What is a pathway plan?

A Pathway Plan is written to plan how Children’s Services are going to support you to live independently.

It is like a contract between you and Children’s Services, which you both have to agree on. It is an opportunity for you to have your say about how you want Children’s Services to support you, until you feel confident to live independently.

What goes into a Pathway Plan?

  • Health

If you have any worries about your health this should be included in your Pathway Plan.

This is not just your physical health, but also mental health and support with living a healthy lifestyle (such as helping you pay for a gym membership or membership to a sports club).

  • Education, training and employment

Any support you need to achieve your career goals should be written in your Pathway Plan.

This includes clear aims for what you need to achieve your goals and how your council will support you (for example, complete a college course). Children’s Services can also support you financially (for example, paying for a laptop or tools).

  • Family and social network

Your plan should say how Children’s Services will help you have good relationships with your family, friends and anyone else with whom you value in your life.

If you are unhappy with the arrangements to keep in contact with your family, you can challenge them.

  • Identity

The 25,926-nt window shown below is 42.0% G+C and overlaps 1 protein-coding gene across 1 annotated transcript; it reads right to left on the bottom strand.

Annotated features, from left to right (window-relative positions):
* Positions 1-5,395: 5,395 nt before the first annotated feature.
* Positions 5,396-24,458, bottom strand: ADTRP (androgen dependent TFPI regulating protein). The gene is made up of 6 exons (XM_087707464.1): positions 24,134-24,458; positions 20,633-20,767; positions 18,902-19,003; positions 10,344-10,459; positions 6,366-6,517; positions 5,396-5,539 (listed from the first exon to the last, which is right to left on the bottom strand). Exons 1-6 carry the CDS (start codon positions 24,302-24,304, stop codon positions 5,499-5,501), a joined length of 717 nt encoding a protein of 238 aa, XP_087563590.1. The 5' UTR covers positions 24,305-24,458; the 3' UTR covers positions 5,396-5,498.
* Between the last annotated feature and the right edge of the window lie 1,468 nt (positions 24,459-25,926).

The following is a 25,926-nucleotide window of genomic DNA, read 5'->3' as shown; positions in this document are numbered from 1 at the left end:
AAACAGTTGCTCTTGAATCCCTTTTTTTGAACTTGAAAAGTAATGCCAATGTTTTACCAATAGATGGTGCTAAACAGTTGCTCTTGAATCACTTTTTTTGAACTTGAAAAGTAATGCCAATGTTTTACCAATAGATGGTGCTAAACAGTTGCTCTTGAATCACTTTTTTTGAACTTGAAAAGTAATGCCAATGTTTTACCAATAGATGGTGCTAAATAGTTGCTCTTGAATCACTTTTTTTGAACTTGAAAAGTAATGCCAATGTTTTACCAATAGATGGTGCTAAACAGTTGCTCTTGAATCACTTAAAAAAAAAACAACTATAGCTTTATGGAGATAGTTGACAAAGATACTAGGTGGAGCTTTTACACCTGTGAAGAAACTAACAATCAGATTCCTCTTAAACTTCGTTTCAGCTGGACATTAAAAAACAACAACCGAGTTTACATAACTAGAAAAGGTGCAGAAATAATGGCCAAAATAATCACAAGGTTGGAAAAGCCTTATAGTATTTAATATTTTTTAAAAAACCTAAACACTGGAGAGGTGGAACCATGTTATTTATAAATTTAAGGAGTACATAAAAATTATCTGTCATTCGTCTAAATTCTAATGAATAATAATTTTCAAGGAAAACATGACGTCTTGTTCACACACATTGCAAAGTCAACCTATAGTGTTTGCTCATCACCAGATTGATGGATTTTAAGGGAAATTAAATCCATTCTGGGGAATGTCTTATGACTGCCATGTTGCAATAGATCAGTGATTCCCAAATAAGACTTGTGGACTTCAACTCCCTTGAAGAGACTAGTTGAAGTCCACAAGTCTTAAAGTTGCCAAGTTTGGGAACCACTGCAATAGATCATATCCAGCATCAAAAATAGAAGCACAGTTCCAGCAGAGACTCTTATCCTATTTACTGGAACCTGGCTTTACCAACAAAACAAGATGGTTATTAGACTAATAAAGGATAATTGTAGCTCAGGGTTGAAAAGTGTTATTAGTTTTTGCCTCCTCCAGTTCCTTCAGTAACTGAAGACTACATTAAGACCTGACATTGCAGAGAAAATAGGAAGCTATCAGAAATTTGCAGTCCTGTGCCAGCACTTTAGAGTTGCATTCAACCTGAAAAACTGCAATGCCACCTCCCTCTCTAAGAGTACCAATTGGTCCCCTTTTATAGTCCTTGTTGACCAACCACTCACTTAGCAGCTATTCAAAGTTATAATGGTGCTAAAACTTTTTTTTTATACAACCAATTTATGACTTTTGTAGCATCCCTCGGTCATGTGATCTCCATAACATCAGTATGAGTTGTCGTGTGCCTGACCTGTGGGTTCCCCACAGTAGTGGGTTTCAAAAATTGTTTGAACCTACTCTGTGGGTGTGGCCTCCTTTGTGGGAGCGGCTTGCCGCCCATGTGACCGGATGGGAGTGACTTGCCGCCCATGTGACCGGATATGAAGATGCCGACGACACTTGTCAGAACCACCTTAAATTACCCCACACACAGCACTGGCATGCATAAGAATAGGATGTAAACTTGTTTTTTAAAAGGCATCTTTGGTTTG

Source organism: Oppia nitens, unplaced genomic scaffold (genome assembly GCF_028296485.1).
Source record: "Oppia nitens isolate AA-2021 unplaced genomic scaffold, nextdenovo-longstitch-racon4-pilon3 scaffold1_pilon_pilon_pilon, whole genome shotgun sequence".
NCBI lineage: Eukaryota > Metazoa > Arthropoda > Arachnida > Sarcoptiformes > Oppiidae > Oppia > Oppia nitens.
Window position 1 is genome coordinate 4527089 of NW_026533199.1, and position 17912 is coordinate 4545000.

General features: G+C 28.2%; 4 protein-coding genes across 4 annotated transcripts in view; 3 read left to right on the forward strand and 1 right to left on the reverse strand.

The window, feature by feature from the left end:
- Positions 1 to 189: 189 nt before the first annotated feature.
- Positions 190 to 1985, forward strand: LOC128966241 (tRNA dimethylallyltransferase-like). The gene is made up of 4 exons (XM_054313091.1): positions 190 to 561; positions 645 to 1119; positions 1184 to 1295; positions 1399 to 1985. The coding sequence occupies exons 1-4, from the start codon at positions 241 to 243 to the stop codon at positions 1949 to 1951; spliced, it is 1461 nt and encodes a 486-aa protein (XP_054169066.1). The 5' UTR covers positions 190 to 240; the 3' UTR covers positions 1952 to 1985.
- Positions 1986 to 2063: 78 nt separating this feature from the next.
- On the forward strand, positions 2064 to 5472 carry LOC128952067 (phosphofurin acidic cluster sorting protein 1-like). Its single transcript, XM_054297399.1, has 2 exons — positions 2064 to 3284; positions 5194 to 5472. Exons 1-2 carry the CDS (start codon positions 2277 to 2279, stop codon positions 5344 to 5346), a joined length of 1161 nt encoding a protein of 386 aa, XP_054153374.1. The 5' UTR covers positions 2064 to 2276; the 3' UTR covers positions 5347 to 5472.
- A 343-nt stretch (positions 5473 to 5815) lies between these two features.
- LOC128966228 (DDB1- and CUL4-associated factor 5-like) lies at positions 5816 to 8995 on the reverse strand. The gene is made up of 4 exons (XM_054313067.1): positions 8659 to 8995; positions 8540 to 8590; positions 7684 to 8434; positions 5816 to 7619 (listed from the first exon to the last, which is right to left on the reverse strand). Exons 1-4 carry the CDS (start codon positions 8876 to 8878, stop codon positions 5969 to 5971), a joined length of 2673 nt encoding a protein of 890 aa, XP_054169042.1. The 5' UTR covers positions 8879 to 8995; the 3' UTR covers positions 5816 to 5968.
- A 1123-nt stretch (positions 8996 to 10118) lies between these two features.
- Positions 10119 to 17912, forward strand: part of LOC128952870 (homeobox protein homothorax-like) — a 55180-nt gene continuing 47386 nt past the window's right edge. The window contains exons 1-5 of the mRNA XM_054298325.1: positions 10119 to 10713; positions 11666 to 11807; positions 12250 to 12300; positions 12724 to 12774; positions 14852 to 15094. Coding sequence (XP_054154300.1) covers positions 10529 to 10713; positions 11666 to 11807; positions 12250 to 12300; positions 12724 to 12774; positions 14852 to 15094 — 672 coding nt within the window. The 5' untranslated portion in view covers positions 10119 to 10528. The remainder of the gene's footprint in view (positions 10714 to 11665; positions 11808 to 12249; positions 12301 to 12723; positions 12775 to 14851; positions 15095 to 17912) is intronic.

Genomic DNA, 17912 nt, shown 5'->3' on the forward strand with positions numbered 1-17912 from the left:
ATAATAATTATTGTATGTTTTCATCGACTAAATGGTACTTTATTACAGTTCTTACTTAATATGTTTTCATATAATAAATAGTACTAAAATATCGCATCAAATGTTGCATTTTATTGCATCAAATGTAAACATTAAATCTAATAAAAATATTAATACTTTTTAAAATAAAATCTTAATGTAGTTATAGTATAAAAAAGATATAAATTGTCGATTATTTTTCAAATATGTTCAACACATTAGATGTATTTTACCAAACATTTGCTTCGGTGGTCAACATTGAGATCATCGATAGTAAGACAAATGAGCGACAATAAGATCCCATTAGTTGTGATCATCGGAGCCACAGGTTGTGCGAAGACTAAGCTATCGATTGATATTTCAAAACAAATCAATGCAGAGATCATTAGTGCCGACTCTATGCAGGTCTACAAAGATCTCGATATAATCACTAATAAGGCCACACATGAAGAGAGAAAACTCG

If you need any extra support with language, religion, ethnicity and/or sexual orientation, make sure you explain what you need to Children’ Services. They have to support you. They can also help with your ID documents and accessing your file.

  • Money

Your plan should state what your financial entitlements are, how much you will get and when you will get it. It will cover budgeting, any benefits you are entitled too and any savings you may have.

It is important your financial plan is reasonable so make sure you have your say.

  • Accommodation

You should have regular assessments of you current accommodation and your future accommodation.

This should include location, safety, bills and rent. You should be included in any changes in your accommodation and a plan should be in place before you have to move. If you are not happy where you live, say something.

Things to remember

  • Your Pathway Plan should be reviewed every six months, but you can ask for it to be reviewed at any time.
  • If there are any major changes in your life your Pathway Plan should be reviewed and you should be given a signed copy of the new plan.
  • If you disagree with your PA/social worker this should be noted to make sure everyone’s point of view is clear.
  • Other people can be asked about your plan, such as your family, foster carer, teachers, health services, IRO and advocate (but not without you knowing).
  • The last year of your pathway plan should focus on support you can get while living independently. This should include lists of who’s there to help you, what they can do and how you can get in touch.